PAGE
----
3. I agree with The Anonymouse.

    The Work Programme scheme is just as useless as all of its predecessors but the only people who ever realise this are the customers, upon whom these schemes are inflicted compulsorily.

    What's the point of becoming angry about it? Who's going to listen? Certainly not my own MP, Chris Huhne! He's been nicked for perverting the course of justice so he can't spare any time to worry about the concerns of his constituents, obviously.

  4. Some missing of the point here, I think. Harris is talking about the anger that ought to be felt by society as a whole at the way its most vulnerable are treated.

    1. But the unemployed are society as well we are demonised, saints and scroungers, all the negative views. Society today is a lot about I'm alright jack. If the unemployed are angry but dont dare speak out, if the employed are scared of speaking out incase they become one of the "unemployed". Its hard to be angry when your own job is at risk you are more worried about yourself than anyone else. This is sad, but it is the state of society today.

      I am convinced society is starting to see the sick/disabled unemployed as being to be blamed for everything.

  5. Remember the terrible story from last month of a group of long-term unemployed jobseekers who were bussed into London in the middle of the night to work as unpaid stewards during the Queen’s Diamond Jubilee celebrations.

    The coach driver left them under London Bridge at three in the morning, and told to sleep before working on the river pageant. They had to change into security gear in public, had no access to toilets for 24 hours, and then they were taken to a swampy campsite outside London after working a fourteen-hour shift in the pouring rain on the banks of the River Thames.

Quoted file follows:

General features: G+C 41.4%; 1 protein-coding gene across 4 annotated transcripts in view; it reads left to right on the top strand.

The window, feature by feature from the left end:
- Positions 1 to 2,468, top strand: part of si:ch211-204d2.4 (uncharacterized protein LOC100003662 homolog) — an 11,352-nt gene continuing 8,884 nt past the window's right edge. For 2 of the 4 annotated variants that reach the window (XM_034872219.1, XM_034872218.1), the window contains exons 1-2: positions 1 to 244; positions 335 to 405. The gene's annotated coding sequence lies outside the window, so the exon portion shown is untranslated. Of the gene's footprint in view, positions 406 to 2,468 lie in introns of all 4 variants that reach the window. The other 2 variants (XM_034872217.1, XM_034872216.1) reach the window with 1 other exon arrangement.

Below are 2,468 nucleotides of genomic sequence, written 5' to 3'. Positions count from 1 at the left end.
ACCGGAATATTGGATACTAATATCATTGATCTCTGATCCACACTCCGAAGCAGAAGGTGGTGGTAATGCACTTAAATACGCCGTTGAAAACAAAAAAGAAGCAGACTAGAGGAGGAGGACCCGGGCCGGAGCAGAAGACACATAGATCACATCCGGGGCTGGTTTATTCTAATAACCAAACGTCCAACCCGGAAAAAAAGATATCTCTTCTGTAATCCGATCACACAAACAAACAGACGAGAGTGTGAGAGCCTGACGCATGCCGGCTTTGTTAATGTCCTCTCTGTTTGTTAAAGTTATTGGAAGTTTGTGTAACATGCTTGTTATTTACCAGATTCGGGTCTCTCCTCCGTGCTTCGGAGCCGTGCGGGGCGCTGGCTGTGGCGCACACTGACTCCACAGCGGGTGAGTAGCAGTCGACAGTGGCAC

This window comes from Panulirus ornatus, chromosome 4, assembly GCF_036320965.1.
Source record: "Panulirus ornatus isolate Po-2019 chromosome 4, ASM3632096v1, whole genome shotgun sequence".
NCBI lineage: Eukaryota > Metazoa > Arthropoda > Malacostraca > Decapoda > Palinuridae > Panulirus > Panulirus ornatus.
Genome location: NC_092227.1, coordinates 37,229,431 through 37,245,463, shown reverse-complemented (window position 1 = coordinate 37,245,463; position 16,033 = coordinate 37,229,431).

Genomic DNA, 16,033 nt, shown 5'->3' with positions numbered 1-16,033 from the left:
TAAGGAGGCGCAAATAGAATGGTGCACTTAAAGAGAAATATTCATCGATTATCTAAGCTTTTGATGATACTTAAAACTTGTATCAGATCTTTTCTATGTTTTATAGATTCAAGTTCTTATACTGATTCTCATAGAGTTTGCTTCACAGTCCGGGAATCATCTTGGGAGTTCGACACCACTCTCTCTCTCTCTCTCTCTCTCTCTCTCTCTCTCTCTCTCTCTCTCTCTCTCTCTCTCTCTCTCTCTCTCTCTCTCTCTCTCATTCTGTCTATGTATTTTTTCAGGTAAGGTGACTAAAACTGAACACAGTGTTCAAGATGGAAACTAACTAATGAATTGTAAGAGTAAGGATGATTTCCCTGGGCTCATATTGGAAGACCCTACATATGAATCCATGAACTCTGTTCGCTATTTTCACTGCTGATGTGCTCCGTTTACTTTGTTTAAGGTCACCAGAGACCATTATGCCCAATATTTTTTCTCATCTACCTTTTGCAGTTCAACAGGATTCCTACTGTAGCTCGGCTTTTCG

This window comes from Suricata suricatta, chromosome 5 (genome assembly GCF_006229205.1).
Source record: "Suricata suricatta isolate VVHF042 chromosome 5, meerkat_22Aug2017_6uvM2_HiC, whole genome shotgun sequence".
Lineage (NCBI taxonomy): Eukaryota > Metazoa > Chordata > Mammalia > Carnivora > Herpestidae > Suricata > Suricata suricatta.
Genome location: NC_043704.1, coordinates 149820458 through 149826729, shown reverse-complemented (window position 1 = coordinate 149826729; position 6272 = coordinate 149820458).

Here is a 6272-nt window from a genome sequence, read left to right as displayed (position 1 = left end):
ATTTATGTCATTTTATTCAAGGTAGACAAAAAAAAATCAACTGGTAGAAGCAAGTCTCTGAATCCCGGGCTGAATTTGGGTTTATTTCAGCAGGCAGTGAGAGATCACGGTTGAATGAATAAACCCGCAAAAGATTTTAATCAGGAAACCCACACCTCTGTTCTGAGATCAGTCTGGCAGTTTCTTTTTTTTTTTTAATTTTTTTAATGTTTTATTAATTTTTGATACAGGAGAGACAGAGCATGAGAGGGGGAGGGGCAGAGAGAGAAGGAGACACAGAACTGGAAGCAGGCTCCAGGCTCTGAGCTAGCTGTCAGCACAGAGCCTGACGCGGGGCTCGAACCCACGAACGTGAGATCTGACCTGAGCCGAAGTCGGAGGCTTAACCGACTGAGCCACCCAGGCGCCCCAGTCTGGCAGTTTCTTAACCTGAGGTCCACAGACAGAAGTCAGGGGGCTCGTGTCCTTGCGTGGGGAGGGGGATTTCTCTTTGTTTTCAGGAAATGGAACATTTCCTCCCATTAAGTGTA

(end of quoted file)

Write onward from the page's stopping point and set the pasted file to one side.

The company using the unemployed stewards for ‘training’ purposes was Close Protection UK, a sub-contractor of G4S.

    1. West Coast raises an interesting point. If Close Protection hadn't been exposed would G4S be looking for as many 3,500 security personnel for the Olympics?

  6. In my opinion i think some of these comments are fair. the angry will not shout out because there are a lot of unemployed who don't want work which means those who do get tarnished. people are scared of the reaction they will get. I don't think the situation is going to get better not for a long time. It doesn't matter the name or company who run it they can't invent jobs only those elected can and they are more bother about getting one uo on each other.

    1. I'm unemployed. Three times a week I travel by public transport to the other side of the city. I participate in a sports club.

      The other members are higher level professionals: medical doctors, solicitors, there is one account and somebody who is a senior civil servant.

      I found out that a fraud investigator had visited the club. Questions were asked about whether I talked about employment ect.

      You see, one of the criteria for a fraud investigation is if a claimant is observed leaving their home at set times and returning at set times on a regular basis. This points to somebody going to work and then returning again.

      I suspect that a particular individual reported me, supremely confident that I would be arrested, subjected to public humiliation, maybe even (if they were lucky) have me serve a prison sentence. Of course, as I was acting in a perfectly lawful manner nothing of the sort happened.